Word finding difficulty

What will the speech and language therapist do?

The speech and language therapist will be able to identify if a child has a word finding difficulty as part of their assessment of the child’s language skills.

Printer.pngTo print this page

Right click anywhere on the page and select 'print'

Download a PDF leaflet version of this page.

An intervention may be recommended to help support the child to store vocabulary effectively. When we learn words, we create links between other words that we know, based on meaning. This then creates a network of words which are ‘filed’ in our brains alongside other words which are associated.

Developing the following skills will be essential:

  • categorisation skills
  • defining and describing familiar words
  • understanding words which have similar meanings
  • word retrieval tasks
  • support to learn new vocabulary
  • support to develop strategies to aid word finding difficulties.
  • find out more information at www.ican.org.uk.

Speech and language therapy child.JPGWhat is a word finding difficulty?

A word finding (or word retrieval) difficulty is a problem retrieving words which a person knows. It happens to all of us at some point, we can’t think of a word that we definitely know. This happens regularly for children with word finding difficulties (and other expressive language difficulties) and it can significantly disrupt the fluency of what a child is saying and can also lead to the child becoming frustrated.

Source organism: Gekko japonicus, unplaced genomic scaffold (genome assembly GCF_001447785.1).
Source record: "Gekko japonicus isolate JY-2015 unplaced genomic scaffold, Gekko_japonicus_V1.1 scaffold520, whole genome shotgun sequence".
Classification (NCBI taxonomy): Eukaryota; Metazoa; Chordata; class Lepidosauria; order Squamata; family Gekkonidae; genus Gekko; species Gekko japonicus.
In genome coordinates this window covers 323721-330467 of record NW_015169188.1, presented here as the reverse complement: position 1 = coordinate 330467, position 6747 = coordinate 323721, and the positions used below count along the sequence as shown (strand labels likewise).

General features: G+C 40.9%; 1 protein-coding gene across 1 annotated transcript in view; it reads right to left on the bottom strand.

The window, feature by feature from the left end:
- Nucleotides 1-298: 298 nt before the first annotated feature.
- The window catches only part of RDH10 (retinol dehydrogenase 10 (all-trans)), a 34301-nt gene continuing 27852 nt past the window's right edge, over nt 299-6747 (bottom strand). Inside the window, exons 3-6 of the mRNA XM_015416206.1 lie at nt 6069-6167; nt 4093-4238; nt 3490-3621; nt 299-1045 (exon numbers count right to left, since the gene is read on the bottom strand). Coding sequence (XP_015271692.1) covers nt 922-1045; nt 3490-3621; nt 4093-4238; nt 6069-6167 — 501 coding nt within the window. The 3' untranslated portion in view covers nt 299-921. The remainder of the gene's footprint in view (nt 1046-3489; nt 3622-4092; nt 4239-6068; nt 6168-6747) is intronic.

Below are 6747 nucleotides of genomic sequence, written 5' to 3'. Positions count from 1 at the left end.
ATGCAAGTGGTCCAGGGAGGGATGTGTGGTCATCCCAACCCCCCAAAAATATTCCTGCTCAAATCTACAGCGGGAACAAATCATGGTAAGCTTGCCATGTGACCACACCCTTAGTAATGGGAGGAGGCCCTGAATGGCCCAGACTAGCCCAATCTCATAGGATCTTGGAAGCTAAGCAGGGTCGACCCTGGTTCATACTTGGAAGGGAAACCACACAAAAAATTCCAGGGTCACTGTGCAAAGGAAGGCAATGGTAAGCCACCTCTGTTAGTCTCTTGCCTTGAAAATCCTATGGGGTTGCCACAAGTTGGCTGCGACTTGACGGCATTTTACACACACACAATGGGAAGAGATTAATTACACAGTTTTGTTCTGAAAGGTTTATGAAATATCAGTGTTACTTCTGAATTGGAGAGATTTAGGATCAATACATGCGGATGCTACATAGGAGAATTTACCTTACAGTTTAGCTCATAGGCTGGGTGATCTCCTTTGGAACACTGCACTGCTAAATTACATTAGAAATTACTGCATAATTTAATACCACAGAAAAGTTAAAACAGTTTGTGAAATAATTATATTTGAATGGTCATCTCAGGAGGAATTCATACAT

Children with word finding difficulties may:

  • take a long time to think of a word they want to use
  • produce long and rambling sentences, talking around the subject, without generating the specific words
  • use phrases such as “you know” a lot
  • over use of ‘empty’ vocabulary, such as “thing” or “stuff”
  • produce words which sound similar to the target word e.g. “calendar” for calculator
  • produce words which are linked to the target word e.g. “telescope” for binoculars
  • invent highly descriptive words to describe something e.g. “bouncing object” for trampoline
  • use strategies to compensate, such as gesture, show a picture, describe the word they are thinking of, think of a word that has a similar meaning.


What causes a word finding difficulty?

A word finding difficulty is not caused by limited vocabulary. In fact, children often have quite a wide vocabulary and they regularly experience difficulties retrieving words. It is often associated with a wider expressive language difficulty.
 

Speech and language therapy child 2.JPGWhat can I do to help a person with a word finding difficulty?

There are lots of ways adults can help support a child with a word finding difficulty:

 

  • it is really important to give the child additional time to think about the words they want to use. Try to give them your full attention and not rush them
  • ask the child to show you (they can gesture, draw or find a picture) if you are not sure of the word they are trying to retrieve
  • stay interested and tell them you really want to know what it is they are trying to think of
  • ask the child if they can tell you something about the word e.g. what it looks like, where you find it etc
  • see if they can think of a similar word
  • if you think you know what the word is that the child is trying to think of, give them the first sound of the word. This can prompt them to retrieve the correct word.

Paediatric Speech and Language Therapy Department

Telephone: 01202 443208
Email: dhc.slt.queries@nhs.net

Language